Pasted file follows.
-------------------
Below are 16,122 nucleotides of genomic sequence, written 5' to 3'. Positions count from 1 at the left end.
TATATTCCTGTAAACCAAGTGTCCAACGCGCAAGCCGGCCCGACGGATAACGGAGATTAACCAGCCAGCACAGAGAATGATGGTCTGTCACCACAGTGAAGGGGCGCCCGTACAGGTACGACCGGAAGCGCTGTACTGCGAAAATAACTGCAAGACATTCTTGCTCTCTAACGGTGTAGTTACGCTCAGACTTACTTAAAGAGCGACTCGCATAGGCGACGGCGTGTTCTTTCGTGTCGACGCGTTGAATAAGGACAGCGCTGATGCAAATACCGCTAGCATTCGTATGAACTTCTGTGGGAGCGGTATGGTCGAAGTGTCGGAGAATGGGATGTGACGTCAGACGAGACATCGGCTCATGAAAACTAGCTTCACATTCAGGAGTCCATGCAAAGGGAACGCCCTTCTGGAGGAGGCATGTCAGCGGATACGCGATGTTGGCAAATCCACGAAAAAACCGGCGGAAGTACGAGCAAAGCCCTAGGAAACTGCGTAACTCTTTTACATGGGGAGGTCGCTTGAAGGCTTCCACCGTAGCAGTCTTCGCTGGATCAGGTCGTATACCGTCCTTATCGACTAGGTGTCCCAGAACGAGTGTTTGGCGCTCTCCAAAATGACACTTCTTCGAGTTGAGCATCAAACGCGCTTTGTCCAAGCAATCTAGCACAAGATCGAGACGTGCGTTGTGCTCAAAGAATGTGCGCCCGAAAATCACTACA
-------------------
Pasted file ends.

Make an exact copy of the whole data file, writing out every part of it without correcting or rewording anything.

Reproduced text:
Below are 16,122 nucleotides of genomic sequence, written 5' to 3'. Positions count from 1 at the left end.
TATATTCCTGTAAACCAAGTGTCCAACGCGCAAGCCGGCCCGACGGATAACGGAGATTAACCAGCCAGCACAGAGAATGATGGTCTGTCACCACAGTGAAGGGGCGCCCGTACAGGTACGACCGGAAGCGCTGTACTGCGAAAATAACTGCAAGACATTCTTGCTCTCTAACGGTGTAGTTACGCTCAGACTTACTTAAAGAGCGACTCGCATAGGCGACGGCGTGTTCTTTCGTGTCGACGCGTTGAATAAGGACAGCGCTGATGCAAATACCGCTAGCATTCGTATGAACTTCTGTGGGAGCGGTATGGTCGAAGTGTCGGAGAATGGGATGTGACGTCAGACGAGACATCGGCTCATGAAAACTAGCTTCACATTCAGGAGTCCATGCAAAGGGAACGCCCTTCTGGAGGAGGCATGTCAGCGGATACGCGATGTTGGCAAATCCACGAAAAAACCGGCGGAAGTACGAGCAAAGCCCTAGGAAACTGCGTAACTCTTTTACATGGGGAGGTCGCTTGAAGGCTTCCACCGTAGCAGTCTTCGCTGGATCAGGTCGTATACCGTCCTTATCGACTAGGTGTCCCAGAACGAGTGTTTGGCGCTCTCCAAAATGACACTTCTTCGAGTTGAGCATCAAACGCGCTTTGTCCAAGCAATCTAGCACAAGATCGAGACGTGCGTTGTGCTCAAAGAATGTGCGCCCGAAAATCACTACA